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Moscow is now facing the moment of truth with regard to the Eastern Siberian oil pipeline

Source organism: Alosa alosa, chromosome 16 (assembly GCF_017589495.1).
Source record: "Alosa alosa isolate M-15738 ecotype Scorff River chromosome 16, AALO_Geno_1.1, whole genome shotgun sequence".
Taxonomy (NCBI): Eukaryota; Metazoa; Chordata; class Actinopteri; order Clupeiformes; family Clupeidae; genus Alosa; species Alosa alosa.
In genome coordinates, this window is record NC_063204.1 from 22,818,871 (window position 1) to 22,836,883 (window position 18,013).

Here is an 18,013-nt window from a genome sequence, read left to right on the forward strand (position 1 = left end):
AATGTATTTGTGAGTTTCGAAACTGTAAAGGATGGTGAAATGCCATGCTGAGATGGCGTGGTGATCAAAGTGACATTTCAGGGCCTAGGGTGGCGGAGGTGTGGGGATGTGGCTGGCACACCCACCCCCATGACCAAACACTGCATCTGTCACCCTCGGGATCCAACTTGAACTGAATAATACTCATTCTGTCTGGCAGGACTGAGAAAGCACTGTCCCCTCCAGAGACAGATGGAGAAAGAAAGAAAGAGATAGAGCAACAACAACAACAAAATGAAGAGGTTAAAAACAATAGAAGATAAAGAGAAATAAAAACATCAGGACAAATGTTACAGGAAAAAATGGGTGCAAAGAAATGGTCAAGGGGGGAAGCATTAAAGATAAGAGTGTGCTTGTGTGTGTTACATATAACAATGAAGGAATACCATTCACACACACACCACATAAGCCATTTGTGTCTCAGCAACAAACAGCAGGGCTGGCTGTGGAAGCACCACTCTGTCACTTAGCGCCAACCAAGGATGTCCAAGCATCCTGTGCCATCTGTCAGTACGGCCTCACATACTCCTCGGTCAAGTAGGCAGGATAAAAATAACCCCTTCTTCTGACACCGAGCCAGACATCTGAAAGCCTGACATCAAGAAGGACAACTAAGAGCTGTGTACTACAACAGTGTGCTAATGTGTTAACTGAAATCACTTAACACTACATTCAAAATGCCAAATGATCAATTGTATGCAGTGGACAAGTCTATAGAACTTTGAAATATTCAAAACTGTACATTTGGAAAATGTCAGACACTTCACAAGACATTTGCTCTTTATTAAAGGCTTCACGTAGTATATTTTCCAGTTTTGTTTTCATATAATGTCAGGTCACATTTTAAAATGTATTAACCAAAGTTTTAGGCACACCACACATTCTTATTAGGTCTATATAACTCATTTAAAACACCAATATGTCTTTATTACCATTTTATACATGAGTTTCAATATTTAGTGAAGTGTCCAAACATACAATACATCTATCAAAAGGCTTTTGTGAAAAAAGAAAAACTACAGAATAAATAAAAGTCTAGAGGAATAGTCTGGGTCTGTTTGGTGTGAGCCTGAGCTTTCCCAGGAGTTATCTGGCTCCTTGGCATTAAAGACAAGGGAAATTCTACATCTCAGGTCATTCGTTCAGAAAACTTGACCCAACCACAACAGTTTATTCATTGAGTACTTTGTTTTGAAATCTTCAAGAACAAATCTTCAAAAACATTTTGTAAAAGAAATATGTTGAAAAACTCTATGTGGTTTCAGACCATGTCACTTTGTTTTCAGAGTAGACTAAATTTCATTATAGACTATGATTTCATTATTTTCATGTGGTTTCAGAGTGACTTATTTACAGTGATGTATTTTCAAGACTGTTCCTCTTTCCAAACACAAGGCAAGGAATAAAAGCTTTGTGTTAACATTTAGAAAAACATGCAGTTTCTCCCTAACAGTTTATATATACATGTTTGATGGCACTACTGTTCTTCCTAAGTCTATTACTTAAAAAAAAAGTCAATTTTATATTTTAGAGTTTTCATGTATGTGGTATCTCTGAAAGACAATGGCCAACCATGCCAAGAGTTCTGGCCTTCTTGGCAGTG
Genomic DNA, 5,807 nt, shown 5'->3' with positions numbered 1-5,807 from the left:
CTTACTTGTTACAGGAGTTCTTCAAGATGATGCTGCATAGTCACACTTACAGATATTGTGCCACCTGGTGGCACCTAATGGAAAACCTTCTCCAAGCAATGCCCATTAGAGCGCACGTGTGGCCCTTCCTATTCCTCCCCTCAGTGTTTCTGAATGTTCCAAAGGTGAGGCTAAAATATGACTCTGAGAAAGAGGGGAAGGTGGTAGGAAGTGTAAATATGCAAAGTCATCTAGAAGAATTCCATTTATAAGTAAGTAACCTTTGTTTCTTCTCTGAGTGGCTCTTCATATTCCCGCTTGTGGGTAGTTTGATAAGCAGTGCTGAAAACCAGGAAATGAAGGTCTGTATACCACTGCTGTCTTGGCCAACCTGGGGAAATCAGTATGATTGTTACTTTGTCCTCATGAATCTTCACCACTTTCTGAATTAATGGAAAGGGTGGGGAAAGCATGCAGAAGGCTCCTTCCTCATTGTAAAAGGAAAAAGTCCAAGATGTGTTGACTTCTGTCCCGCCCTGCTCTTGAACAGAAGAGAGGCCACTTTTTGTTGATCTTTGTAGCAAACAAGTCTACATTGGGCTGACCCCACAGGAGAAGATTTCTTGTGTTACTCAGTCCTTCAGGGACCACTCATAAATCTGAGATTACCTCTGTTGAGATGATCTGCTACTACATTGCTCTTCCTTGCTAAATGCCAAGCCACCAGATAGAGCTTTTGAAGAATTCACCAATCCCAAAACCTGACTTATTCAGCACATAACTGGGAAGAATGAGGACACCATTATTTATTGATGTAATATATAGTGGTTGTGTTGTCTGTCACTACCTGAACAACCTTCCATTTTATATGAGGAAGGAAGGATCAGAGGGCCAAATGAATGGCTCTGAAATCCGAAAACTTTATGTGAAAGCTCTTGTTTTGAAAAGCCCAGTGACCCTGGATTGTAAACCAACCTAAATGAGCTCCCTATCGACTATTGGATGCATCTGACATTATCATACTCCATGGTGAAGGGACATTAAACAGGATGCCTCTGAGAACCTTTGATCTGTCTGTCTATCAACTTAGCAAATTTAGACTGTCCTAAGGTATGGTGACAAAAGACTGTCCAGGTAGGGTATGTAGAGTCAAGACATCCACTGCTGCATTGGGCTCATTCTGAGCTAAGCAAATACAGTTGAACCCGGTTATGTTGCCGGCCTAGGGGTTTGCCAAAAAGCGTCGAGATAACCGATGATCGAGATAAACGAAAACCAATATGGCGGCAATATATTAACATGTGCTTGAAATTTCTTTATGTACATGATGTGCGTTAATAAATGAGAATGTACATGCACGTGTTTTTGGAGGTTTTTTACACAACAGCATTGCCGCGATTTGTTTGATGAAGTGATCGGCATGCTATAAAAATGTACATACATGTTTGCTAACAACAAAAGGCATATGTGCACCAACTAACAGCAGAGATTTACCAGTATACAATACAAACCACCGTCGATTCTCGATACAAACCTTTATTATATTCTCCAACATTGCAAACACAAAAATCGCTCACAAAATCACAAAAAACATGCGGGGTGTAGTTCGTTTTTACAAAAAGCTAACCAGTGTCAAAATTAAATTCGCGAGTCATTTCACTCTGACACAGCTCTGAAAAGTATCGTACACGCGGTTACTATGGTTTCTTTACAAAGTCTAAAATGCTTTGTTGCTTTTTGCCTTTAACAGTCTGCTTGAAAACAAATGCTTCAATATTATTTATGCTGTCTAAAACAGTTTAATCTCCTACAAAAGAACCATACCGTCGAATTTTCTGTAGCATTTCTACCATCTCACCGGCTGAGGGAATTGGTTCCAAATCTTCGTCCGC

Russia produced more than 302.61 million tonnes of oil between January and August, turning out 9.37 million barrels of oil per day in August alone, a record since the collapse of the USSR. Last year's daily output volumes stood at 8.3 million barrels. Russia's Industry and Energy Minister Viktor Khristenko is positive that national companies will produce more than 450 million tonnes of oil before the year is out (a 7% increase on 2003). The minister said the increment, which is set to reach 260 million tonnes by the end of the year as exports increase by 10%, would be used for exports alone. Therefore, present Western accusations that Russia is responsible for rocketing oil prices hold no water. All the leading Russian oil companies have considerably expanded production. Despite the arrest of its former CEO Mikhail Khodorkovsky, Yukos is no exception, producing a record 1.72 million barrels per day (an 8% increase). However, the state must overhaul existing pipelines and build new ones, if it wants to export more oil. According to Mr Khristenko, the nation's pipeline infrastructure is currently operating at capacity. As far as long-term prospects are concerned, the following three export-orientated oil pipelines could rectify the situation: 1) The Baltic pipeline network with a current annual throughput capacity of more than 40 million tonnes. Plans are in place to boost its capacity to 62 million tonnes. 2) The northern or Murmansk project, which would eventually pump up to 50 million tonnes to the Barents Sea's ice-free ports. The concerned parties are choosing an optimal pipeline route and compiling a feasibility study. 3) The Eastern Siberia - Pacific Ocean project with an initial capacity of 50 million tonnes, later rising to 80 million. The feasibility study is now being analysed. The Eastern Siberia - Pacific Ocean follows the Baltic pipeline network in termsof its significance and state of readiness. It is a new pipeline, whose third (final) stage is currently being completed, that fundamentally changed the situation with Russian oil exports on the Baltic. Yukos was one the companies behind the construction of the pipeline, which was originally planned to follow the Angarsk - Daqin (China) route. Yukos and China signed a letter of intent in mid-2003, with the Russian company undertaking to sell 700 million tonnes of crude oil to China over 25 years. The company even drafted a feasibility study and coordinated the document with its Chinese partners. However, Prime Minister Mikhail Fradkov recently announced that the state would retain control over Russia's oil pipelines. He stressed that the available national transport infrastructure was a major competitive advantage. The premier referred to pipelines as "the goose that lays the golden egg", which means the state alone can decide how, where and when pipelines can be built. It seems that Yukos overlooked this circumstance, when it signed its contracts with China. The company's Chinese project was rejected for several reasons, including environmental safety considerations. The Angarsk-Daqin pipeline was to have passed along Lake Baikal's southern shore, crossing numerous rivers that fall into the gigantic lake. However, Lake Baikal is a UN world heritage site as the world's largest freshwater reservoir that has its own biosphere. The state's geo-strategic interests, though, proved to be the main reason for abandoning the Angarsk-Daqin project. Russia has been looking to the Asia-Pacific region's markets for some time. China, Japan, India and other countries rely heavily on fuel and energy imports, while their growing demand for oil has a huge influence on the global market situation and is largely responsible for the current record prices. A pipeline linking Eastern Siberia and the Pacific coast would allow Russian oil exports to Asia-Pacific countries and America's West Coast. However, the Angarsk-Daqin pipeline would have catered to a single client, albeit a large one, eventually making Russia dependent on Beijing, to some extent. Therefore, while taking its economic security into account and the desire to diversify oil exports, Russia found a new route to the Pacific. The pipeline, whose plans technical and environmental experts have already studied, will link Taishet with the port of Nakhodka. Public discussions have been organised in the Russian territories where the pipeline will be built. The 4,200km pipeline will feature 30 large compressor stations and two smaller compressor stations in Taishet (Irkutsk region) and Nakhodka. In addition, there will be 14 terminals with oil reservoirs, dozens of smaller industrial facilities, bridges, highway junctions, industrial towns, etc. It is clear that the new pipeline will pass to the north of Lake Baikal, subsequently heading through the relatively densely-populated area of the Baikal-Amur Mainline, which is the Trans-Siberian Railway's reserve track. The designers' greatest concerns were that the new pipeline would have to be constructed in an adverse engineering and geological environment. The local taiga is notorious for its earthquakes (sometimes measuring 10 on the Richter scale), while other obstacles include vast permafrost stretches and landslide-prone areas. According to experts, 50% of the future pipeline's route will run through dangerous areas susceptible to floods, land and mud slides avalanches, etc. The area is also prone to fires. Builders will have to cross dozens of rivers, including the Angara, the Lena and the Vitim. If the projected route is more or less clear, then there are still doubts as to where all the eastward bound oil will be produced. Proven regional deposits must be studied in greater detail, their deposits confirmed and their mid-term prospects assessed. The ambitious, albeit regional, projects, will require $3 billion to complete. As Russian oil companies spent about $2 billion on national prospecting operations last year, project operators will need substantial foreign investment. Russia's proven deposits are limited and account for 8-9% of the world's total deposits. Experts say that Russia is unlikely to discover any large deposits, while its main ones will be depleted by 2010. Today, 55% of the country's deposits are difficult to develop and so are more expensive. Financial issues still remain to be settled. Former energy minister Igor Yusufov said a year ago that this project would require $5-6 billion. The top management of Transneft, which will be constructing this pipeline, now estimate it at $12 billion. The project's recoupment period will also almost double. Greater project costs will entail higher tariffs on pumping, which companies could pay given the current high prices. However, one can only guess what will happen tomorrow if prices fall. The new project's authors did not overlook China. As pipelines run from Daqin deep in China, it will be included in the route, if there is enough oil. Mr Khristenko and the Chinese leadership had discussed the situation with the Eastern Siberian pipeline in Beijing in late August. The minister noted, though, that the Russian government could start officially examining this project only after its environmental and technical expert checks had been completed. He believes these may take about six months, but any discussion of the Chinese route cannot begin before that. However, the minister stressed that the Russian route was a purely domestic affair. At the current stage, Russia will export additional oil batches to China along the Trans-Baikal railway, with trains hauling 15 million tonnes of oil next year (2004 volumes are estimated at 6.5 million tonnes). A railway modernisation project has already received ample investment. Given that no decision has been taken on the pipelines, there does not seem to be any alternative for oil exports to China. Mr Khristenko made it clear in Beijing that the Russian government was merely creating favourable conditions for the implementation of inter-state energy co-operation. At the same time, Russian and Chinese companies are supposed to clarify delivery issues, export volumes, deadlines and prices. Moscow is now facing the moment of truth with regard to the Eastern Siberian oil pipeline. The concerned parties should analyse the pros and cons. No one knows what the ultimate decision will be, but one thing is obvious: Not a single major energy project has been studied so painstakingly and meticulously in the history of modern Russia. The stakes are just too high.